6 Cyber-Threat Areas for Companies and Organizations to Prioritize

An ever evolving digital world is a double edged sword. While we embrace innovation, with it usually always comes the need to protect ourselves from digital threats. If you’re online no matter how little a footprint, you are vulnerable to data breaches and ransomware. Chuck Brooks, a global Thought Leader in Cybersecurity and Emerging Tech, shares an article on Forbes of the ever present cyber-threats that companies must prioritize to stay ahead and reduce risks. The focus needs to be on the cyber-attack surface and vectors for 2023 and beyond, says Brooks, so we can figure out what can be done to reduce threats and improve resiliency and recovery. There are 6 areas, he believes, with growing threats that should be prioritized for those protecting the expanding digital ecosystem. They include:

  1. Machine learning and Artificial Intelligence. “New paradigms for automation in cybersecurity are emerging from artificial intelligence and machine learning. Computers using AI and ML are built for a variety of fundamental tasks, such as speech recognition, learning and planning, and problem-solving. They make it possible for predictive analytics to make statistical conclusions to reduce risks while consuming fewer resources. Data synthesis is undoubtedly helpful in cybersecurity for reducing threats. AI and ML in the context of cybersecurity can offer a quicker way to discover new attacks, make statistical inferences, and send that information to endpoint protection solutions. Due to the severe lack of experienced cybersecurity employees and expanding attack surface, this is extremely crucial. Cybercriminals are already attacking and investigating the networks of their victims using AI and ML capabilities. Healthcare institutions in particular, small businesses, and organizations, that cannot afford major investments in defensive developing cybersecurity are primary targets.”
  2. Polymorphic Malware. “Malware that is polymorphic uses the idea of polymorphism to avoid detection rather than for efficiency. The concept behind polymorphic malware is that if a specific malware strain is recognized for having particular characteristics, future versions of that infection might avoid detection by making minor changes. Polymorphic malware is currently being shared more frequently by criminal hacking groups and might perhaps become a real issue in the future as it can circumvent two-factor authentication and other authentication security procedures.”
  3. Advanced Botnets. “Artificial intelligence and machine learning advancements have made it possible for botnets to easily automate and quickly scale up cyberattacks. Cybercriminals are increasingly using Bot-as-a-Service to outsource attacks. Although there are several other kinds of botnets, Distributed Denial of Service (DDoS)-style attacks are still regarded as the most frequent danger.”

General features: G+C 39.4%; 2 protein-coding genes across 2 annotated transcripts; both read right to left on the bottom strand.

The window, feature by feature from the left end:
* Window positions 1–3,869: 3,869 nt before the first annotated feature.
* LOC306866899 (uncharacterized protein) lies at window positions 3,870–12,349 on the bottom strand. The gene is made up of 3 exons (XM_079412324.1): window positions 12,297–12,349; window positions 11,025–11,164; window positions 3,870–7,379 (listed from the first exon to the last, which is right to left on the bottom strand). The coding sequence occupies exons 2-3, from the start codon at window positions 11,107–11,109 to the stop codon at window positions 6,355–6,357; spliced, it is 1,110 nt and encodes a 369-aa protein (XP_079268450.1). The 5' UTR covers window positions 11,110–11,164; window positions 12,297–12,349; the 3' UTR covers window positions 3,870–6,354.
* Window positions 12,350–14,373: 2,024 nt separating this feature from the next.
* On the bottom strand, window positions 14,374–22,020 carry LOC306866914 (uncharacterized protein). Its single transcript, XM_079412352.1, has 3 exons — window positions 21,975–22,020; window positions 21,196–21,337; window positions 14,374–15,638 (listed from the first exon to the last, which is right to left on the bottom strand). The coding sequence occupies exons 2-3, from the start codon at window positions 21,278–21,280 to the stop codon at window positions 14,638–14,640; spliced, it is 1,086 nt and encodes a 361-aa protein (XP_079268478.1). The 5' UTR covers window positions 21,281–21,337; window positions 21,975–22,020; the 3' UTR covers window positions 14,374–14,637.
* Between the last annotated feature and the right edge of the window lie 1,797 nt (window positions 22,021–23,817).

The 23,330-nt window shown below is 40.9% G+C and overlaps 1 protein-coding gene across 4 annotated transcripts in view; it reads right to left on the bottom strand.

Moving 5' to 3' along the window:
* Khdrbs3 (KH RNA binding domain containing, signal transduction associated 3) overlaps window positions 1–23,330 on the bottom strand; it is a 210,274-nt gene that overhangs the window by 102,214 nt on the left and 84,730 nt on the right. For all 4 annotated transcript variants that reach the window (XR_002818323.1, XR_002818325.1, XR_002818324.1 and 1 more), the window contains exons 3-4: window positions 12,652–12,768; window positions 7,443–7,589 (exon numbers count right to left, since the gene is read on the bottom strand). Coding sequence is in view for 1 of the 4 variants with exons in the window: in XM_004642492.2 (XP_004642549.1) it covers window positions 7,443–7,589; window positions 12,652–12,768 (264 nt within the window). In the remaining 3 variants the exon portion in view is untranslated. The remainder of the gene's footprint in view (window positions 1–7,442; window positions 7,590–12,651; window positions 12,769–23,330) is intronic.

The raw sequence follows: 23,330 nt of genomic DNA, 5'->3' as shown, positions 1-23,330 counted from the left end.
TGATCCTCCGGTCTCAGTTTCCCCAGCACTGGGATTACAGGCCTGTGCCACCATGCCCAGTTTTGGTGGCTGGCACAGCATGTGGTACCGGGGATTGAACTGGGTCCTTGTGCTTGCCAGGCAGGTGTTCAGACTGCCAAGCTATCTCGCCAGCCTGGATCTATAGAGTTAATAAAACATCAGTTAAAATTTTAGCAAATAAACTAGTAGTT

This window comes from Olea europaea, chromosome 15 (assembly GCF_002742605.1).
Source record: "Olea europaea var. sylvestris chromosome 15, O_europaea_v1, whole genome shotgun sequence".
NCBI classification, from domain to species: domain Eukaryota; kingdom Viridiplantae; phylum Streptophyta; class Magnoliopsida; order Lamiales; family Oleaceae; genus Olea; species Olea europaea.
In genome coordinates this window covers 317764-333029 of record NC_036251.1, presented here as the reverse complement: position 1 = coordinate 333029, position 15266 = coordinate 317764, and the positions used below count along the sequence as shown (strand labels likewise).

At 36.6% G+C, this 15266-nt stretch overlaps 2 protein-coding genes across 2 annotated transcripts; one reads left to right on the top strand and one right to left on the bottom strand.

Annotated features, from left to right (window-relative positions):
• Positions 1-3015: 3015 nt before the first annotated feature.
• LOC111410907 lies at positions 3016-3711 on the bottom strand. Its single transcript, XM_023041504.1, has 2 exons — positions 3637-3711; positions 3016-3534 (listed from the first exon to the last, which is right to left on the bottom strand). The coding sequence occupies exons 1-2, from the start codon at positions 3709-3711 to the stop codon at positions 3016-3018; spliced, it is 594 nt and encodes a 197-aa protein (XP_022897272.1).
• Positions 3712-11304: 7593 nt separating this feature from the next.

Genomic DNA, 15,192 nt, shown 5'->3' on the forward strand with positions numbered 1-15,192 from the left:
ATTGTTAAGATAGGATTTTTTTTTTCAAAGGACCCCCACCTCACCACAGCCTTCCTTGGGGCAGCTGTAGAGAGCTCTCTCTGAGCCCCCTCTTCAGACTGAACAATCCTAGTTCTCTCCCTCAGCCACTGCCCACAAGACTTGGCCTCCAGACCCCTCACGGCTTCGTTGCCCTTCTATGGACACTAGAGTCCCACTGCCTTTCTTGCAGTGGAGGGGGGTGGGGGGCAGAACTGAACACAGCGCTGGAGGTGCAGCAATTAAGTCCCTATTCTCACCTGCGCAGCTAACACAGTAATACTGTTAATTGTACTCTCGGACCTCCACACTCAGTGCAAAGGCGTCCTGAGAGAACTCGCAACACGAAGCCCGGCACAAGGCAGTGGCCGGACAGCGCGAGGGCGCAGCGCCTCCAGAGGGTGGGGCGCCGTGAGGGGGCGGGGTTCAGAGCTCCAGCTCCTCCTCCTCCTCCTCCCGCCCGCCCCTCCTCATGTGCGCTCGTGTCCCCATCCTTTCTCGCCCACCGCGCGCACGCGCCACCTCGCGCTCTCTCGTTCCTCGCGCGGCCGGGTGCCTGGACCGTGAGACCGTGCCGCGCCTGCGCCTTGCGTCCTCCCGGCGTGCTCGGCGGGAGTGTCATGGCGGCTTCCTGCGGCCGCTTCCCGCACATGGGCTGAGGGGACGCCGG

4. Ransomware. “Ransomware has increased because of new methods of malware delivery and the ability for criminal hackers to get paid via cryptocurrencies while remaining anonymous. Ransom demands, recovery times, payments, and breach lawsuits are all on the rise as the trend continues. Ransomware-based extortion by hackers who demand payment in cryptocurrency poses a potentially persistent and developing threat.”
  5. Supply Chains. “The supply chain has historically been one of the areas where cyberattacks have been most vulnerable. Supply chain cyber-attacks can be perpetrated by nation state adversaries, espionage operators, criminals, or hacktivists. Their goals are to breach contractors, systems, companies, and suppliers via the weakest links in the chain. This is often done through taking advantage of poor security practices of suppliers, embedding compromised (or counterfeit) hardware and software, or from insider threats within networks.”
  6. Quantum. “When full quantum computing comes online, public key algorithms will become vulnerable and perhaps obsolete – this is termed QDay. There is little doubt that quantum computers will be able to perform faster and more precise computations than classical computers and could pose geo-military threats if in the wrong hands. And that the same computing power that allows complex problems to be solved can, in turn, be applied to undermine cybersecurity. This is because current cybersecurity protocols typically use pseudo-random numbers to encrypt sensitive information such as passwords, personal data, and quantum computers can crack the methods traditional computers use to generate random numbers, posing a significant threat to any organization using standard encryption tools.”


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